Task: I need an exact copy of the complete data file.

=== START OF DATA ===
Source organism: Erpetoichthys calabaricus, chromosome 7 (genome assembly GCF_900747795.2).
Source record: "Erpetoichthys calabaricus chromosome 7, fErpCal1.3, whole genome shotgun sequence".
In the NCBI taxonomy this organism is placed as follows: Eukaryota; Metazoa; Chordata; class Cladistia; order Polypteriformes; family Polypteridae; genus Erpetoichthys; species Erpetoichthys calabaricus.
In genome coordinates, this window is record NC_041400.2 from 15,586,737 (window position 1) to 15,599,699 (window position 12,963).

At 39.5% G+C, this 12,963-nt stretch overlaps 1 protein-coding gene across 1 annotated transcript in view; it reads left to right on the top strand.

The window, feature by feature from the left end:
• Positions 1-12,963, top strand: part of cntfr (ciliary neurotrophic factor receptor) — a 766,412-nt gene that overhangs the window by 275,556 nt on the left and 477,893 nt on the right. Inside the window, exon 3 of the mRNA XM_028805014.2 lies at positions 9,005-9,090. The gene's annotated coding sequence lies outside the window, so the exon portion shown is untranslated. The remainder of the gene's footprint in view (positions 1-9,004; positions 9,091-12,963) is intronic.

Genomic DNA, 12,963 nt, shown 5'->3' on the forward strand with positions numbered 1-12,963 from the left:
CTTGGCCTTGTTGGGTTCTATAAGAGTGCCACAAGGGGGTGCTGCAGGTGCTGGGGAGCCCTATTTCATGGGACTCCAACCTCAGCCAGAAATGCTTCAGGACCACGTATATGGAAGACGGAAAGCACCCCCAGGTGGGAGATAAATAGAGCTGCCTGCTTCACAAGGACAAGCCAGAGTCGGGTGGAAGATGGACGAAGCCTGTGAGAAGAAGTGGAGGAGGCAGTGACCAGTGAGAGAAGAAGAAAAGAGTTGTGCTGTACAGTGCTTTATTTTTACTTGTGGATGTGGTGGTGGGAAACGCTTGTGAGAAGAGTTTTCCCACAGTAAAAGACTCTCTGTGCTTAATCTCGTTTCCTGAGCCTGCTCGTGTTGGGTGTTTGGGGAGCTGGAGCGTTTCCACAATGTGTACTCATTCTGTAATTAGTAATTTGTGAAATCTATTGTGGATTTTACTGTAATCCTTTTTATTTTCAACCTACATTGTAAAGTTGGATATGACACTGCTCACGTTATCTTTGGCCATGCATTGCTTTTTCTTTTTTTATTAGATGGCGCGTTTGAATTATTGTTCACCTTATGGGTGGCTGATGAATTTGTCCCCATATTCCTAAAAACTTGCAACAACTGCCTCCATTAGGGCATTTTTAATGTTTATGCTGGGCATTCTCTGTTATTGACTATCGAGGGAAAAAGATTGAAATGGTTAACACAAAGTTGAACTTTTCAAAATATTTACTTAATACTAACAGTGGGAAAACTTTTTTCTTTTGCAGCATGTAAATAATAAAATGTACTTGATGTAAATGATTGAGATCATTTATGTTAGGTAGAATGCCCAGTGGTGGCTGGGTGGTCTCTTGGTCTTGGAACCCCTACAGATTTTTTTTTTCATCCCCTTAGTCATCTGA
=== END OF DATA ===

Source organism: Erpetoichthys calabaricus, chromosome 7 (genome assembly GCF_900747795.2).
Source record: "Erpetoichthys calabaricus chromosome 7, fErpCal1.3, whole genome shotgun sequence".
In the NCBI taxonomy this organism is placed as follows: Eukaryota; Metazoa; Chordata; class Cladistia; order Polypteriformes; family Polypteridae; genus Erpetoichthys; species Erpetoichthys calabaricus.
In genome coordinates, this window is record NC_041400.2 from 15,586,737 (window position 1) to 15,599,699 (window position 12,963).

At 39.5% G+C, this 12,963-nt stretch overlaps 1 protein-coding gene across 1 annotated transcript in view; it reads left to right on the top strand.

The window, feature by feature from the left end:
• Positions 1-12,963, top strand: part of cntfr (ciliary neurotrophic factor receptor) — a 766,412-nt gene that overhangs the window by 275,556 nt on the left and 477,893 nt on the right. Inside the window, exon 3 of the mRNA XM_028805014.2 lies at positions 9,005-9,090. The gene's annotated coding sequence lies outside the window, so the exon portion shown is untranslated. The remainder of the gene's footprint in view (positions 1-9,004; positions 9,091-12,963) is intronic.

Genomic DNA, 12,963 nt, shown 5'->3' on the forward strand with positions numbered 1-12,963 from the left:
CTTGGCCTTGTTGGGTTCTATAAGAGTGCCACAAGGGGGTGCTGCAGGTGCTGGGGAGCCCTATTTCATGGGACTCCAACCTCAGCCAGAAATGCTTCAGGACCACGTATATGGAAGACGGAAAGCACCCCCAGGTGGGAGATAAATAGAGCTGCCTGCTTCACAAGGACAAGCCAGAGTCGGGTGGAAGATGGACGAAGCCTGTGAGAAGAAGTGGAGGAGGCAGTGACCAGTGAGAGAAGAAGAAAAGAGTTGTGCTGTACAGTGCTTTATTTTTACTTGTGGATGTGGTGGTGGGAAACGCTTGTGAGAAGAGTTTTCCCACAGTAAAAGACTCTCTGTGCTTAATCTCGTTTCCTGAGCCTGCTCGTGTTGGGTGTTTGGGGAGCTGGAGCGTTTCCACAATGTGTACTCATTCTGTAATTAGTAATTTGTGAAATCTATTGTGGATTTTACTGTAATCCTTTTTATTTTCAACCTACATTGTAAAGTTGGATATGACACTGCTCACGTTATCTTTGGCCATGCATTGCTTTTTCTTTTTTTATTAGATGGCGCGTTTGAATTATTGTTCACCTTATGGGTGGCTGATGAATTTGTCCCCATATTCCTAAAAACTTGCAACAACTGCCTCCATTAGGGCATTTTTAATGTTTATGCTGGGCATTCTCTGTTATTGACTATCGAGGGAAAAAGATTGAAATGGTTAACACAAAGTTGAACTTTTCAAAATATTTACTTAATACTAACAGTGGGAAAACTTTTTTCTTTTGCAGCATGTAAATAATAAAATGTACTTGATGTAAATGATTGAGATCATTTATGTTAGGTAGAATGCCCAGTGGTGGCTGGGTGGTCTCTTGGTCTTGGAACCCCTACAGATTTTTTTTTTCATCCCCTTAGTCATCTGA